Police believe the remains of Harris and Myran are at the Prairie Green landfill, a privately owned facility just north of Winnipeg. They have said the location of Mashkode Bizhiki’ikwe’s remains is unknown.

Skibicki was initially arrested in May 2022 in connection with Contois’s death. Later that year, police charged him in connection with the deaths of the other three women as well.

Earlier this year, the federal and provincial governments each committed $20 million toward searching Prairie Green for Harris’s and Myran’s remains.

The search will not start until after Skibicki’s trial, which is expected to continue until June 6.

‘I killed 4 people’: police interview video

The large marble courtroom in Winnipeg’s downtown courthouse was packed Wednesday with some of the victims’ family members and their supporters, some of whom got up and left as the prosecutor laid out details of what evidence is expected to be called during trial and exactly what they’re arguing Skibicki did to the women.

Upcoming evidence will include letters Lagimodiere said Skibicki wrote and sent to another inmate in prison, the contents of which will be relevant in assessing his mental capacity, she said.

Court also heard the beginning of a shortened version of Skibicki’s videotaped police interview, following his arrest in Contois’s death, where he suddenly admitted to killing four people while being questioned about Contois.

Police Det. Greg Allan, one of the officers in the video with Skibicki, was briefly questioned by prosecutors in court before the video began playing.

The accused is heard asking to speak to an Orthodox priest to “confess [his] sins” before offering the information that he’d killed Contois and three other people.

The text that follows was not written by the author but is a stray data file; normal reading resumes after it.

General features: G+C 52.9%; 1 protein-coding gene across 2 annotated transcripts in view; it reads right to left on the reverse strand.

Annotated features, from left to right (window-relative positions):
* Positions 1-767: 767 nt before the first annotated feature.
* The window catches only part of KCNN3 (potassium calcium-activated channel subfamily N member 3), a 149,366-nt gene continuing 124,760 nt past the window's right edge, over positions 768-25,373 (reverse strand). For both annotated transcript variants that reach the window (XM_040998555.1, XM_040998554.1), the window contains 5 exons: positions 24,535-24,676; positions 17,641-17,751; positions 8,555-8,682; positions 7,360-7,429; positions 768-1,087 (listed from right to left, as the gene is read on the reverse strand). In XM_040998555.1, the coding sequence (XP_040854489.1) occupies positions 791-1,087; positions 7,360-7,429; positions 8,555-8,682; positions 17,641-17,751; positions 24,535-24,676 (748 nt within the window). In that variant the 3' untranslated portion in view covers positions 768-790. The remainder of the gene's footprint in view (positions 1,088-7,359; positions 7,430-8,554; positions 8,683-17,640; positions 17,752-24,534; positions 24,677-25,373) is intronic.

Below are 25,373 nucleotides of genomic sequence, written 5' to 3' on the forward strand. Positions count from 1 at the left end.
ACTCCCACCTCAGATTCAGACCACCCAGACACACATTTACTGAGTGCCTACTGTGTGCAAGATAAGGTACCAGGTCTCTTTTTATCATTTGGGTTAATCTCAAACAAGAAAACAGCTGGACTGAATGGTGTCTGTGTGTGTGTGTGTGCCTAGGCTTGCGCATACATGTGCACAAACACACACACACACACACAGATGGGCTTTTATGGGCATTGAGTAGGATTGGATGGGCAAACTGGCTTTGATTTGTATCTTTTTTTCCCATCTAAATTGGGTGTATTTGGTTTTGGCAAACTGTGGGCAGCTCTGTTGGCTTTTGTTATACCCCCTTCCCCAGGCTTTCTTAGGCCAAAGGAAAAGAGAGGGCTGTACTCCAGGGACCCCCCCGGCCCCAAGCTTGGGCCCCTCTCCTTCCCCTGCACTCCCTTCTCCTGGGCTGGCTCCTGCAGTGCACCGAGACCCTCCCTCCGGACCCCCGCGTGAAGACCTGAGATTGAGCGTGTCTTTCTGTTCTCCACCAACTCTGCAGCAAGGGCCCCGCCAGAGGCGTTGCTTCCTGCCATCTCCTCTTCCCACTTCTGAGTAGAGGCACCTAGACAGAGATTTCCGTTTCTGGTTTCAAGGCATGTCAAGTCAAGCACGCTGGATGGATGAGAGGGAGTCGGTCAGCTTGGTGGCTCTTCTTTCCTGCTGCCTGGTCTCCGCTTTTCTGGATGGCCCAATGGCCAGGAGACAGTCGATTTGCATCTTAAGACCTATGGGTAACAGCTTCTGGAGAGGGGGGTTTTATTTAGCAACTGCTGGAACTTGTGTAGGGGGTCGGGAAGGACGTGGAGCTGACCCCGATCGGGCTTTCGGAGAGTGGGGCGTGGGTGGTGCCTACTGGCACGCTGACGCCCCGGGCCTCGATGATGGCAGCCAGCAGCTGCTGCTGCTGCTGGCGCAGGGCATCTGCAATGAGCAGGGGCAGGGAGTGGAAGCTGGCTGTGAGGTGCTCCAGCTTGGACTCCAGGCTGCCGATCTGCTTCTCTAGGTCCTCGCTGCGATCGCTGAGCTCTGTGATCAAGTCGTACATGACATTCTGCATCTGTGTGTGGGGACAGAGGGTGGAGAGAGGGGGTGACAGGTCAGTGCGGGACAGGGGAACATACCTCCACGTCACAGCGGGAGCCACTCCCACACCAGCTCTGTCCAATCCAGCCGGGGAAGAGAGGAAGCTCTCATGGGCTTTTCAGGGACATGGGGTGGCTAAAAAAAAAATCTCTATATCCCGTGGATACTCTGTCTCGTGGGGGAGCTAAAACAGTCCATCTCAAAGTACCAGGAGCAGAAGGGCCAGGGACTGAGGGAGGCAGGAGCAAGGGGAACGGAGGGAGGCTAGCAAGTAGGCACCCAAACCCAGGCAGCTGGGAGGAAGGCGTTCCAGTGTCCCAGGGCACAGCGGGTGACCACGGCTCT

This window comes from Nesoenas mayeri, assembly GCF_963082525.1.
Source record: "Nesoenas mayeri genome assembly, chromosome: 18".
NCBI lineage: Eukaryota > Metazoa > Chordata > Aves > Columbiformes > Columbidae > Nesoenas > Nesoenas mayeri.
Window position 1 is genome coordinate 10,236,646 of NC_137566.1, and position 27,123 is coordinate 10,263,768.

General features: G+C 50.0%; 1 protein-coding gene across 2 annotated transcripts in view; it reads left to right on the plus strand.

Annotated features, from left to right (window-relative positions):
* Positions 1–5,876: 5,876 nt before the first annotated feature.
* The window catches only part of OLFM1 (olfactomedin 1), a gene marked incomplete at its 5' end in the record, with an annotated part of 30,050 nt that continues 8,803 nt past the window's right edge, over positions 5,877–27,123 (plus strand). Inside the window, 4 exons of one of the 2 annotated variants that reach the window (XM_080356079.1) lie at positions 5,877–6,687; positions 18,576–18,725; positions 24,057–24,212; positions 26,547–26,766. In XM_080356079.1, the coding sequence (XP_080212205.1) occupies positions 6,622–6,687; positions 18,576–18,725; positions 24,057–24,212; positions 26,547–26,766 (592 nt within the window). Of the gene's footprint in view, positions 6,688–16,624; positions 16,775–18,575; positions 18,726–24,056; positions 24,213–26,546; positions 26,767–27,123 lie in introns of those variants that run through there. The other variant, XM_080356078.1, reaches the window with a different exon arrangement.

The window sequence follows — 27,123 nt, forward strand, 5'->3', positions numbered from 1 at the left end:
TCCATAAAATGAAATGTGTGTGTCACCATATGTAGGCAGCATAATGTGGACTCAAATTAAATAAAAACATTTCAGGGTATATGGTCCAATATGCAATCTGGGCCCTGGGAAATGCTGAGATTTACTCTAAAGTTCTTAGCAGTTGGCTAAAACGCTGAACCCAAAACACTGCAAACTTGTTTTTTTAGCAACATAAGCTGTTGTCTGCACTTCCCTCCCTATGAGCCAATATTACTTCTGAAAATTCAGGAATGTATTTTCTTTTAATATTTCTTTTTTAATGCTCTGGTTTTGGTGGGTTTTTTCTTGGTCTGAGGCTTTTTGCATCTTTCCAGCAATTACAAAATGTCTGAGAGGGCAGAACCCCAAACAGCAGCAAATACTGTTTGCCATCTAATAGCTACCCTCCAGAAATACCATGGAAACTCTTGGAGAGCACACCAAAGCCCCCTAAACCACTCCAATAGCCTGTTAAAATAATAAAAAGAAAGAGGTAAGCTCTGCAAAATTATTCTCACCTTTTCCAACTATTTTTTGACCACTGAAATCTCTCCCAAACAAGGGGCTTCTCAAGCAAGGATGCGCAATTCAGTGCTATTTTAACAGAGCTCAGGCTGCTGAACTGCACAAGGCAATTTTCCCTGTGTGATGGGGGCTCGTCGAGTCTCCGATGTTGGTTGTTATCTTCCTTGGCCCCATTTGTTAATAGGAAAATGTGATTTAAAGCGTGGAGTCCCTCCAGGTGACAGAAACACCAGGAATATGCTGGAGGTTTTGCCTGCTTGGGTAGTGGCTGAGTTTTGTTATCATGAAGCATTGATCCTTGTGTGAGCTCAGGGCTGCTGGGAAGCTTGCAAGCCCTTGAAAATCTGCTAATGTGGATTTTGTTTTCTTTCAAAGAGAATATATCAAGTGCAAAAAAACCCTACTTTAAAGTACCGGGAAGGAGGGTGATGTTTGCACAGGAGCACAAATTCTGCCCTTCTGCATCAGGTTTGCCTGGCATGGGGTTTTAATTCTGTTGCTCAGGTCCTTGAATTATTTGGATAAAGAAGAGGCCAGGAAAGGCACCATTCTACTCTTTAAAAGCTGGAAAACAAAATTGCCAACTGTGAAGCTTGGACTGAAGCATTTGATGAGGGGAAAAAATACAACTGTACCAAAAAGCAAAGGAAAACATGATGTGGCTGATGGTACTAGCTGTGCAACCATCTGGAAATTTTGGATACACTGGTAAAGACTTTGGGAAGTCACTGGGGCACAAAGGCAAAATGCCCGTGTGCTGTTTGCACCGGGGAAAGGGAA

“At this point, I want to express that you’ve done a very good job,” Skibicki is heard telling police in the video. “You guys are obviously not stupid. I really just wanted to see how far, you know, I could take things because the criminal justice system is a joke,” he said in the video.

“The world that we’re living in is sick. I was driven to do stuff like this because I was so spent emotionally. I killed four people.”

Contois’s mother and family left the courtroom as that video played, while Myran’s grandmother sat crying, holding her head in her hands and at times closing her eyes as she listened.

The hours-long video is expected to continue being played Wednesday afternoon.

Court of King’s Bench Chief Justice Glenn Joyal is presiding over the judge-only trial.


Support is available for anyone affected by these reports and the issue of missing and murdered Indigenous people. Immediate emotional assistance and crisis support are available 24 hours a day, seven days a week through a national hotline at 1-844-413-6649.

You can also access, through the government of Canada, health support services such as mental health counselling, community-based support and cultural services, and some travel costs to see elders and traditional healers. Family members seeking information about a missing or murdered loved one can access Family Information Liaison Units.